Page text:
Week 32 – 19 February 2017:
Small Parasites with Big Consequences
In the previous entry, I described Peregrine Falcons as big, bold and beautiful. Peregrines have been hunted in Europe in the past. The release of hydrocarbons into the environment in decades gone caused eggshell thinning and mortality for both embryos and adults. Despite this, the world population of these wonderful birds now appears to be safe. Even the capture of wild Peregrines on the Arabian Peninsula for use in falconry is having no noticeable influence on their abundance. That is not to say that the life of a Peregrine Falcon is always easy.
Rankin Inlet, a hamlet on the northwestern shore of Hudson Bay in Nunavut, Canada, has about 2500 residents. The region is also home to a dense breeding population of Peregrine Falcons which have been studied intensively since 1982. Starting in 2007, Peregrine nesting sites in the area have been monitored using motion-sensitive cameras. In most seasons, cameras capture the comings and goings of Peregrine parents and their chicks; incubating, brooding, begging, feeding, and so on. The 2013 breeding season was different, as reported by Alastair Franke, principal investigator at the Arctic Raptors Project, and his colleagues.
A pair of Peregrine were in attendance at a monitored nest of four eggs, two of which hatched on 12 July, and the other two a day later. Franke and his team visited the nest on 19 July, and the chicks appeared to be developing normally. When the nest was visited again seven days later, the chicks were gone, and the parents were not in attendance. The nestlings were far too young to have fledged. What had happened?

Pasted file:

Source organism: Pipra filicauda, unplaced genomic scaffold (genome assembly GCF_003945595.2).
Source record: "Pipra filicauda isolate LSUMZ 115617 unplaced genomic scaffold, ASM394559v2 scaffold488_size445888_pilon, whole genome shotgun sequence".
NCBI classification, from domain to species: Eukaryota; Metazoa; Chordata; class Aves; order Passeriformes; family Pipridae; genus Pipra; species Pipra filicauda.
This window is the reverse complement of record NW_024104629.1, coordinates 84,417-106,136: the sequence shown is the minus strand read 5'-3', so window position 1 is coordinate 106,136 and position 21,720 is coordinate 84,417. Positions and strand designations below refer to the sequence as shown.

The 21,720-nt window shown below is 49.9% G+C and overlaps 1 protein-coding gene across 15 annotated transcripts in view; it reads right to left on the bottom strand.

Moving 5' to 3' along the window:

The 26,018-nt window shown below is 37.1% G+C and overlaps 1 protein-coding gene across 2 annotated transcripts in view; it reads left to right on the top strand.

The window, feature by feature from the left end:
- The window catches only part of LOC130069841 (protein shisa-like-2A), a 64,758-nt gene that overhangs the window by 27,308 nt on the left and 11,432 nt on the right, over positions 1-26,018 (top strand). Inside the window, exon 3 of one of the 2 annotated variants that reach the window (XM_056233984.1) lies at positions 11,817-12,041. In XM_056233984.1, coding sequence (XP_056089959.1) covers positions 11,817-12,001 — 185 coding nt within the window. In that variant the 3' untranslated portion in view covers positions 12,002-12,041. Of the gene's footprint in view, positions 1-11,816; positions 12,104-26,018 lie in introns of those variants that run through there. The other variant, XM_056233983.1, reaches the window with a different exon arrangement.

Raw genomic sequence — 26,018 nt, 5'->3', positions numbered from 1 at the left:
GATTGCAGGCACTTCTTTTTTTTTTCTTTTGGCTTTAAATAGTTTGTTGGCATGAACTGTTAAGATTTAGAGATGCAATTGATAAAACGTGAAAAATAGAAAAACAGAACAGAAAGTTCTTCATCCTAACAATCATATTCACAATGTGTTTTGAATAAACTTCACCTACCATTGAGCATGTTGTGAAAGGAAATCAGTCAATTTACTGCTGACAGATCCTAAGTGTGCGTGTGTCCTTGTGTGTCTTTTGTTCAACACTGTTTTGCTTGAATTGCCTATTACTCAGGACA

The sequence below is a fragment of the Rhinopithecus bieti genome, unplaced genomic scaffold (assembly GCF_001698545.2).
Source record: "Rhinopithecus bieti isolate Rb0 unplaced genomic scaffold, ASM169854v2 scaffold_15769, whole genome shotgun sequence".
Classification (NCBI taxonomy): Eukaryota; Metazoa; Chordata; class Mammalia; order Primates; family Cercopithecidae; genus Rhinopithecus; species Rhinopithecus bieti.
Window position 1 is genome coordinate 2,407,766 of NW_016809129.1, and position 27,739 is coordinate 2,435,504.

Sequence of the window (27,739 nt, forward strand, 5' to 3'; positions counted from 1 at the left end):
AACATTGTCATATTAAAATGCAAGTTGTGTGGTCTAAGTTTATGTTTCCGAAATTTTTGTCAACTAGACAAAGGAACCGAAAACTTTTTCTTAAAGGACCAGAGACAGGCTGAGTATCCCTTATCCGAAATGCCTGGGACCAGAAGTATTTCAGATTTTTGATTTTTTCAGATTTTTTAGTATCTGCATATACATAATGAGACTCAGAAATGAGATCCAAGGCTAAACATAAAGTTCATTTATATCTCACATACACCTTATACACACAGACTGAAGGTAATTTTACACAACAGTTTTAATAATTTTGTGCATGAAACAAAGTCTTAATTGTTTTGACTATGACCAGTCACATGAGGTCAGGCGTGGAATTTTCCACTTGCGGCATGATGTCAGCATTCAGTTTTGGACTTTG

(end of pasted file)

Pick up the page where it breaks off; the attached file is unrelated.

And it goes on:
Images from the cameras revealed the gruesome story. On 20 July, the chicks were being fed and brooded in typical fashion. Footage from 17:15 showed that blood-feeding black flies had descended on the chicks. Within two-and-a-half hours, bleeding lesions could be seen. By 21:00, “all four nestlings displayed widespread, uniformly distributed hemorrhagic lesions over the body and multiple coalescent head lesions.” An hour later, the camera switched to infrared mode, and continued to document events at the nest. Over a thirty minutes period starting at 03:30 the female removed the bodies of all four chicks, now dead, from the nest.
Cameras at other nest sites also showed black fly attacks in 2013. Of ten nests monitored, thirteen of thirty-five chicks died. A less serious outbreak of blood-feeding flies had occurred in 2012, resulting in the death of seven nestlings. In no other year was any Peregrine chick mortality linked to black flies.
Could the deaths of young Peregrines as a result of biting flies be linked to global climate change? Average summer temperatures in the study area have risen by about 1.5 degrees C over the past three decades. Heavy rainfall events have also become more frequent. Franke et al. explained that periodic black fly outbreaks may be nothing more than normal but infrequent events resulting from a particular combination of rainfall and temperature. Either way, it seems that blood-feeding black flies are an important component of the breeding biology of birds in the Arctic.
Franke, A., V. Lamarre, and E. Hedlin. 2016. Rapid nestling mortality in Arctic Peregrine Falcons due to the biting effects of black flies. Artic 69:281-285.
Photo credits: Peregrine Falcon perched on a hotel roof in Manchester city centre - www.rspb.org.uk; nest with chicks - elasharespace2015.wikispaces.com